About the artist:
Helen Thomas' paintings are powerfully personal and yet as universal as the musical chord. These paintings build upon the experiences of the past rather than reject them. Using the oswald color sphere introduced to her by Ben Cunningham at the art students league in her series of painting, the artist explores the illusion of transparency and motion. Through the use of properly related colors, the the overlapping appears as a thin film slowly revolving shapes in motiom. The Unusual combinations glow as each color reinforces the other in harmony and mood. The tension created results in defuintie relation, adding to the synergistic effects of her work. From Applications of the Ostwald Color System, by Helen Thomas: I have often pointed out to my private students and to my artist colleagues that one should not label certain colors 'muddy' when they are on a palette or on a canvas. A color will seem 'muddy' only because it is seen in an inappropriate context. I, therefore, was delighted to read in M. E. Chevreul's book Eugène Delacroix's words: 'Give me mud and I will make the skin of a Venus if you will allow me to surround it as I wish' [1, p. 33]. In reflecting over Western painting since the turn of the century, particularly with reference to the use of color, I feel that Abstract Expressionism left an unfortunate legacy: a rather limited palette resulting from an unpremeditated selection of color. But color awareness and sensitivity in painting can be expanded through practice. Joseph Albers discusses this in depth in his book, Interaction of Color . Contrary to his opinion, however, I feel that a color classification system should be studied and applied in conjunction with an artist's own experiments. I have not been exclusively a colorist. When I attended The Philadelphia College of Art, an early emphasis was placed on drawing technique and on a knowledge of the human anatomy, a type of training that I endorse heartily. I drew for two years, in a course consisting of six hours per day and four days per week. On the fifth day I was introduced to allied areas; then color was explained but superficially. My art education continued at the Art Students' League in New York City. It was there while studying under Sidney Gross that I changed from representational painting to the style of Abstract Expressionism. The use of a quick drying mixture of a medium with oil paint enabled me to work swiftly and to employ color impulsively. This manner of painting was exhilarating for me, but I felt the need to exercise more control in employing color. Nevertheless, in Gross's class I did come to realize that the color of a layer of paint can be different in different surroundings. The color of paint on my palette was often different after it was applied on canvas. And, when Gross lectured on simultaneous contrast, using the color plates from Albers' book, I learned the reason. Later I found that the elucidation of the phenomenon was one of the many contributions to the knowledge of color made by Chevreul In 1967 Gross left the Art Students' League teaching staff and Ben Cunningham took his place. From the first class meeting, I heard Cunningham stress that there were no rigid rules on the use of colors in painting. I learned, in particular, about the extensive work in color done in Germany during the early years of this Century by Wilhelm Ostwald, Nobel Prize Laureate in chemistry, work aptly typefied by his words Harmonie and Ordnung (harmony and order). This was my introduction to the Ostwald color solid, and color soon became the major aspect in my painting. II. Ostwald introduced a 3-dimensional classification System for surface colors . This System is given by a geometrical array of points in 3-dimensional coordinates, each point representing a different color. The spatial array has the form of a double cone and is what is meant by the term Ostwald color solid. The double cone consists of two identical cones having a common circular base, whose perimeter is the equator; it is oriented so that one apex (the north pole) points upwards and the other (the south pole) points downward. The Color Harmony Manual of Jacobson, Granville and Foss , which is well known, contains a set of color samples whose selection was based on Ostwald's system and which are assigned locations in the color solid. The color white is assigned the Position at the north pole and the color black at the south pole. If one divides the double cone into two naives by a vertical plane passing from the north pole to the south pole along the vertical axis and through two opposite points on the equator to which complementary colors are assigned, one exposes a diamond-shaped cross section like that shown in Fig. 1 (left). The notations shown are those of Ostwald [3, pp. 36-39]; they are employed in the Color Harmony Manual. Here a designates white at the north pole and p designates black at the south pole. Six neutral grays (c, e, g, i, l, n), with increasing amounts of black and decreasing amounts of white, are assigned to six equally spaced intermediate points. The vertical axis of the double cone passing from a to p is called the gray axis (dashed line). The gray axis divides the cross section shown in Fig. 1 (left) into two identical triangles. The array of points defines 24 such triangles in the color solid. All the colors (except white, black and the neutral grays) assigned to points in a triangle have the same hue. In each triangle the color of maximum purity is designated by pa shown at an apex (Fig. 1, left). While it is important to remember that the double cone is a geometric solid, it is helpful to imagine it as a form consisting of 24 equally spaced triangular vanes joined to the vertical gray axis. The model made by the Ostwald laboratory, illustrated in Ref. 3, p. 35, shows the vane structure. Fig. 1 (left) shows two opposing triangles joined on the vertical axis, representing one set of two complementary colors joined by the neutral grays. The fact that the colors represented by points in one triangle possess the same hue is the second salient feature. Points along the upper side of a triangle connecting the points for white and the pa-color represent mixtures of the two colors. Similarly, points on the lower side represent mixtures of black and the pa-color. Along either side, the closer a point is to the pa-color location, the higher is the purity of the color represented. Points within a triangle represent mixtures of white, black and the pa-color Fig. 1 (left). Vertical lines passed through points represent series of colors in which both the purity and the hue are held constant but in which the white content increases and the black content decreases in progressing upward from one point to the next. Such a series is called a shadow series, which is of use to painters, for example in depicting shading seen on curved uniformly colored surfaces. The constancy of both hue and purity in the shadow series is the third significant feature.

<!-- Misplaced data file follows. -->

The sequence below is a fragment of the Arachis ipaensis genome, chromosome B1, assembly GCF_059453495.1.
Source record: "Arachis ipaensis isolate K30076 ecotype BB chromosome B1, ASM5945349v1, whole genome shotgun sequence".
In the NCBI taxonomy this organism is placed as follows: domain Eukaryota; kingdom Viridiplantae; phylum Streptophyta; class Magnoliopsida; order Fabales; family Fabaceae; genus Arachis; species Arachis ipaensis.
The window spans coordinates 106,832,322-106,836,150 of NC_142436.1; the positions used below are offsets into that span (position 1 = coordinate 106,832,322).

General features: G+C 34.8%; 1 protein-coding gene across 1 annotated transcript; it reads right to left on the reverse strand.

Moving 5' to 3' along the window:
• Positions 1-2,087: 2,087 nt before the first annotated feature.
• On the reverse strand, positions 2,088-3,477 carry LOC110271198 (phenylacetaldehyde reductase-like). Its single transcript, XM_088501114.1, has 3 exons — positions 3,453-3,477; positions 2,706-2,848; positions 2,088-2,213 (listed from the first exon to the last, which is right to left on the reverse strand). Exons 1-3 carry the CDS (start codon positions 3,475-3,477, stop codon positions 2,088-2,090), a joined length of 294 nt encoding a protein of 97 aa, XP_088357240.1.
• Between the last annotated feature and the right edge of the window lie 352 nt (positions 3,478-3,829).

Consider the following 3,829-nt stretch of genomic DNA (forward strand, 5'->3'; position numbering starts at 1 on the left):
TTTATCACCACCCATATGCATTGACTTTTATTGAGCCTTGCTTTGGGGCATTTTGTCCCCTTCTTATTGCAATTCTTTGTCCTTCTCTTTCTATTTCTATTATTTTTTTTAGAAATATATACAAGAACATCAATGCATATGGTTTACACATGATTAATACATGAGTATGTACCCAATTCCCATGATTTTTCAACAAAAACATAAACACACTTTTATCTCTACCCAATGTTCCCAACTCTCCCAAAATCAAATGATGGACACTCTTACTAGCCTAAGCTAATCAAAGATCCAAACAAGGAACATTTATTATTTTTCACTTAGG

Helen Thomas' paintings are powerfully personal and yet as universal as the musical chord. These paintings build upon the experiences of the past rather than reject them. Using the oswald color sphere introduced to her by Ben Cunningham at the art